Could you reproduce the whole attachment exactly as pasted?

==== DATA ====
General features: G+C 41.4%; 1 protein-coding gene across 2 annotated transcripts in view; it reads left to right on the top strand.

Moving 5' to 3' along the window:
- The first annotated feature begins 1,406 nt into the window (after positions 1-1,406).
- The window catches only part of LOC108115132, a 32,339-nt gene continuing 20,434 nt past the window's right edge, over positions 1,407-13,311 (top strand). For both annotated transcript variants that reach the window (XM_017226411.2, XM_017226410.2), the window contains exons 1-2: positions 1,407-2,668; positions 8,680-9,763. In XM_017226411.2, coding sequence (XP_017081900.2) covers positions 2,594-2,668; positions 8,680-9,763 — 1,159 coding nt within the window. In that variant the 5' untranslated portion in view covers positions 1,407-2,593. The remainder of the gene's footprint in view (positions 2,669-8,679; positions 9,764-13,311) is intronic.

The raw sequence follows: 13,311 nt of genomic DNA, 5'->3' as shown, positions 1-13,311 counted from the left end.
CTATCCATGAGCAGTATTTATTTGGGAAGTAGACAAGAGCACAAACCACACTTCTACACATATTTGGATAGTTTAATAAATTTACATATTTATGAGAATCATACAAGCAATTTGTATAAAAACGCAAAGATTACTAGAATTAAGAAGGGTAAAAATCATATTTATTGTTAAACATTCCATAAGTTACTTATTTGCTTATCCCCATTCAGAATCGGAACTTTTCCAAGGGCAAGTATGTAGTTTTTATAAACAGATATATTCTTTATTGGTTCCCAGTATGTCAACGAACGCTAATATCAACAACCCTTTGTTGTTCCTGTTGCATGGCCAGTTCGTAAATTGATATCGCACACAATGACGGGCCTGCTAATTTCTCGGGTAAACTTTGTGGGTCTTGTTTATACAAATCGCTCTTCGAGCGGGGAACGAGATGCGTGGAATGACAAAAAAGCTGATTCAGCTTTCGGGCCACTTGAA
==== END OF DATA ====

General features: G+C 41.4%; 1 protein-coding gene across 2 annotated transcripts in view; it reads left to right on the top strand.

Moving 5' to 3' along the window:
- The first annotated feature begins 1,406 nt into the window (after positions 1-1,406).
- The window catches only part of LOC108115132, a 32,339-nt gene continuing 20,434 nt past the window's right edge, over positions 1,407-13,311 (top strand). For both annotated transcript variants that reach the window (XM_017226411.2, XM_017226410.2), the window contains exons 1-2: positions 1,407-2,668; positions 8,680-9,763. In XM_017226411.2, coding sequence (XP_017081900.2) covers positions 2,594-2,668; positions 8,680-9,763 — 1,159 coding nt within the window. In that variant the 5' untranslated portion in view covers positions 1,407-2,593. The remainder of the gene's footprint in view (positions 2,669-8,679; positions 9,764-13,311) is intronic.

The raw sequence follows: 13,311 nt of genomic DNA, 5'->3' as shown, positions 1-13,311 counted from the left end.
CTATCCATGAGCAGTATTTATTTGGGAAGTAGACAAGAGCACAAACCACACTTCTACACATATTTGGATAGTTTAATAAATTTACATATTTATGAGAATCATACAAGCAATTTGTATAAAAACGCAAAGATTACTAGAATTAAGAAGGGTAAAAATCATATTTATTGTTAAACATTCCATAAGTTACTTATTTGCTTATCCCCATTCAGAATCGGAACTTTTCCAAGGGCAAGTATGTAGTTTTTATAAACAGATATATTCTTTATTGGTTCCCAGTATGTCAACGAACGCTAATATCAACAACCCTTTGTTGTTCCTGTTGCATGGCCAGTTCGTAAATTGATATCGCACACAATGACGGGCCTGCTAATTTCTCGGGTAAACTTTGTGGGTCTTGTTTATACAAATCGCTCTTCGAGCGGGGAACGAGATGCGTGGAATGACAAAAAAGCTGATTCAGCTTTCGGGCCACTTGAA